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A2 LEVEL CAMBRIDGE
CHAPTER 13: GLOBAL INTERDEPENDENCE
13.3 THE DEVELOPMENT OF INTERNATIONAL TOURISM
INTERNATIONAL TOURISM
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CASE STUDY GLOBAL INTERDEPENDENCE: 13. 3 INTERNATIONAL TOURISM IN ECUADOR/GALAPAGOS

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CASE STUDY GLOBAL INTERDEPENDENCE: 13. 3 INTERNATIONAL TOURISM IN ECUADOR/GALAPAGOS

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CASE STUDY GLOBAL INTERDEPENDENCE: 13. 3 INTERNATIONAL TOURISM IN ECUADOR/GALAPAGOS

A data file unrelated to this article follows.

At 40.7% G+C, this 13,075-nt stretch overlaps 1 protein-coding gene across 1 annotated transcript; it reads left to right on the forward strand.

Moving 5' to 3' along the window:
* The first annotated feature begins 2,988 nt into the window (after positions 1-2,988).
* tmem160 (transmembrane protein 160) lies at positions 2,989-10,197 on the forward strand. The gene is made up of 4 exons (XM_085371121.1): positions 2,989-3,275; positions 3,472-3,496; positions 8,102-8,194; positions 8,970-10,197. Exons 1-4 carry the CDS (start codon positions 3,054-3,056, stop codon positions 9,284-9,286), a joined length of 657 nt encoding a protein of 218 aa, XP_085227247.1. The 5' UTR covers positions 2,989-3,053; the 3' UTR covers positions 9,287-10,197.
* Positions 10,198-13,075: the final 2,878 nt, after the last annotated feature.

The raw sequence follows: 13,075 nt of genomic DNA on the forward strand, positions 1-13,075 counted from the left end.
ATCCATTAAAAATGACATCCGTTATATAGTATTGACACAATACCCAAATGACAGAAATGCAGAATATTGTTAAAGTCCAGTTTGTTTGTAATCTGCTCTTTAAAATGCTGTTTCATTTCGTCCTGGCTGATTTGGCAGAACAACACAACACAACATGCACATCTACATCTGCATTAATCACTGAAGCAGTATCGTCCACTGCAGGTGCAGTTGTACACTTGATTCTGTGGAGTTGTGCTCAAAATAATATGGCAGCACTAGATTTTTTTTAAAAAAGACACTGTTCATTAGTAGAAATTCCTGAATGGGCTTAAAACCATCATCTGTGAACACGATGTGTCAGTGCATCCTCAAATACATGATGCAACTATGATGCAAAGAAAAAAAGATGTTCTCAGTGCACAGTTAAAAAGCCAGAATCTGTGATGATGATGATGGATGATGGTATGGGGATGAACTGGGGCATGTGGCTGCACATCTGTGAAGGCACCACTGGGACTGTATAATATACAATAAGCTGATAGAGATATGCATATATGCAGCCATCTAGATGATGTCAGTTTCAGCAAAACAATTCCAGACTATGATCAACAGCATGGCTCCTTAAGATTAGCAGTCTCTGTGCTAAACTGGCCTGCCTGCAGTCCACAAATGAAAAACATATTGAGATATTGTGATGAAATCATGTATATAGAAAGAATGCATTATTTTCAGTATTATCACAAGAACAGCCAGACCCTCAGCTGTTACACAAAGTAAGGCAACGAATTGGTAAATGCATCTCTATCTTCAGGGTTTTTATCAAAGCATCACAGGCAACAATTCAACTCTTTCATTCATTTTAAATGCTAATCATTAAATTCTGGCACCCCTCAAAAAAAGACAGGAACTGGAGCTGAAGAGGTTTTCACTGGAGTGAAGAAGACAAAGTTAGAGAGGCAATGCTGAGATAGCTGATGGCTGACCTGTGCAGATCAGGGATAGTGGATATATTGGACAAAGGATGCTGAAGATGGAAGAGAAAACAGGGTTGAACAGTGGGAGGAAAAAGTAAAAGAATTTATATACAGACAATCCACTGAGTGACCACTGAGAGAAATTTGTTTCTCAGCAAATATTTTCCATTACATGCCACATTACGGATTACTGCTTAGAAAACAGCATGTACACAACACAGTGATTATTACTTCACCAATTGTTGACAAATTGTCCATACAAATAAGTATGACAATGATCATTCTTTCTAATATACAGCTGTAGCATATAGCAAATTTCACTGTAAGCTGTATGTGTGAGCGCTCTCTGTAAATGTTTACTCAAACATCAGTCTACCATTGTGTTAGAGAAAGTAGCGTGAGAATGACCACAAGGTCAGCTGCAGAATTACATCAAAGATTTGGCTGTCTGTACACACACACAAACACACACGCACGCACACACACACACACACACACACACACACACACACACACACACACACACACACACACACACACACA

1. 1. A2 LEVEL CAMBRIDGE CHAPTER 13: GLOBAL INTERDEPENDENCE 13.3 THE DEVELOPMENT OF INTERNATIONAL TOURISM INTERNATIONAL TOURISM IN ECUADOR International tourism is Ecuador’s third largest source of foreign income after the export of oil and bananas. The number of visitors has increased substantially, both to mainland and to Galapagos Islands. The tourists are attracted by the great diversity of flora and fauna. Ecuador is protected by national parks and nature reserves. As visitor numbers began to rise Ecuador’s government was anxious not to suffer the negative impact of mass tourism. Ecotourism has helped to bring income to poorest parts of the country. It has provided local people with an alternative of making a living. Ecuador’s government invested $600 million in tourism advertising and development in 2013. Government’s goal was to provide more security and better services, promote destinations and products, and offer more connectivity. This included the point of arrival, efficient transportation, medical services and food. The aim was to expand and improve the country’s tourism destinations. Ecuador started to expand new routes, improve access, signage, telephone services, Internet and access to tourism information. Quito Turismo established the goal to turn Quito into a major centre for conventions and events. Covering just 283,561 square km, Ecuador is one of the world’s most biologically diverse countries, featuring warm beaches, active volcanoes and dense forests. The country is home to about 25,000 species of plants, 1,600 species of birds, 4,500 species of butterflies, 350 species of reptiles, 375 species of amphibians and 320 species of mammals. In 2012, the islands welcomed 180,831 visitors – 69% of them foreigners, according to the Galápagos National Park.

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